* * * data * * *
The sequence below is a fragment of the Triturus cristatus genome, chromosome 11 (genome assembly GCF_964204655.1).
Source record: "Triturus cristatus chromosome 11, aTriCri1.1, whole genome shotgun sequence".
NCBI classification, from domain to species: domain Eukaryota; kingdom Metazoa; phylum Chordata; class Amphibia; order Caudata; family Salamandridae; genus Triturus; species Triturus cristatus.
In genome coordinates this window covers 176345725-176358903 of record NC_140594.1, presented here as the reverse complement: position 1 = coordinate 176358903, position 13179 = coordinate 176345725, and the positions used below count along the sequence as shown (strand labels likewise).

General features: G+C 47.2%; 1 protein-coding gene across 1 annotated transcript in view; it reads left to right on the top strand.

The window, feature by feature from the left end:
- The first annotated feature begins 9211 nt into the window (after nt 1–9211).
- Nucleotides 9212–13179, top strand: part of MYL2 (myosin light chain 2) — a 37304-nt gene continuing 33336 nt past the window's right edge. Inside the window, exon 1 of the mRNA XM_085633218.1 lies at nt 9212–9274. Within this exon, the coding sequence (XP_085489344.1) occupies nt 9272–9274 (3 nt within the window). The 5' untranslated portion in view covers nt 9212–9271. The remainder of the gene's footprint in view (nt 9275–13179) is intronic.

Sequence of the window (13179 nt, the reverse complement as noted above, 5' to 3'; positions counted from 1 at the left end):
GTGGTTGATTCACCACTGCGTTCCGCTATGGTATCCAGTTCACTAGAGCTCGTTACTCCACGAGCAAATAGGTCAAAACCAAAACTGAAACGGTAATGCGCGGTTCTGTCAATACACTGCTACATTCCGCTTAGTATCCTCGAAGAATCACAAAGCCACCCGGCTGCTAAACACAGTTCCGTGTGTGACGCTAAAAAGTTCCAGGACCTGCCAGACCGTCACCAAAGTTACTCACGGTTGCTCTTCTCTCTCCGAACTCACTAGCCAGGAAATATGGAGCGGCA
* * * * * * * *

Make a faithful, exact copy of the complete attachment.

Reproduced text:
The sequence below is a fragment of the Triturus cristatus genome, chromosome 11 (genome assembly GCF_964204655.1).
Source record: "Triturus cristatus chromosome 11, aTriCri1.1, whole genome shotgun sequence".
NCBI classification, from domain to species: domain Eukaryota; kingdom Metazoa; phylum Chordata; class Amphibia; order Caudata; family Salamandridae; genus Triturus; species Triturus cristatus.
In genome coordinates this window covers 176345725-176358903 of record NC_140594.1, presented here as the reverse complement: position 1 = coordinate 176358903, position 13179 = coordinate 176345725, and the positions used below count along the sequence as shown (strand labels likewise).

General features: G+C 47.2%; 1 protein-coding gene across 1 annotated transcript in view; it reads left to right on the top strand.

The window, feature by feature from the left end:
- The first annotated feature begins 9211 nt into the window (after nt 1–9211).
- Nucleotides 9212–13179, top strand: part of MYL2 (myosin light chain 2) — a 37304-nt gene continuing 33336 nt past the window's right edge. Inside the window, exon 1 of the mRNA XM_085633218.1 lies at nt 9212–9274. Within this exon, the coding sequence (XP_085489344.1) occupies nt 9272–9274 (3 nt within the window). The 5' untranslated portion in view covers nt 9212–9271. The remainder of the gene's footprint in view (nt 9275–13179) is intronic.

Sequence of the window (13179 nt, the reverse complement as noted above, 5' to 3'; positions counted from 1 at the left end):
GTGGTTGATTCACCACTGCGTTCCGCTATGGTATCCAGTTCACTAGAGCTCGTTACTCCACGAGCAAATAGGTCAAAACCAAAACTGAAACGGTAATGCGCGGTTCTGTCAATACACTGCTACATTCCGCTTAGTATCCTCGAAGAATCACAAAGCCACCCGGCTGCTAAACACAGTTCCGTGTGTGACGCTAAAAAGTTCCAGGACCTGCCAGACCGTCACCAAAGTTACTCACGGTTGCTCTTCTCTCTCCGAACTCACTAGCCAGGAAATATGGAGCGGCA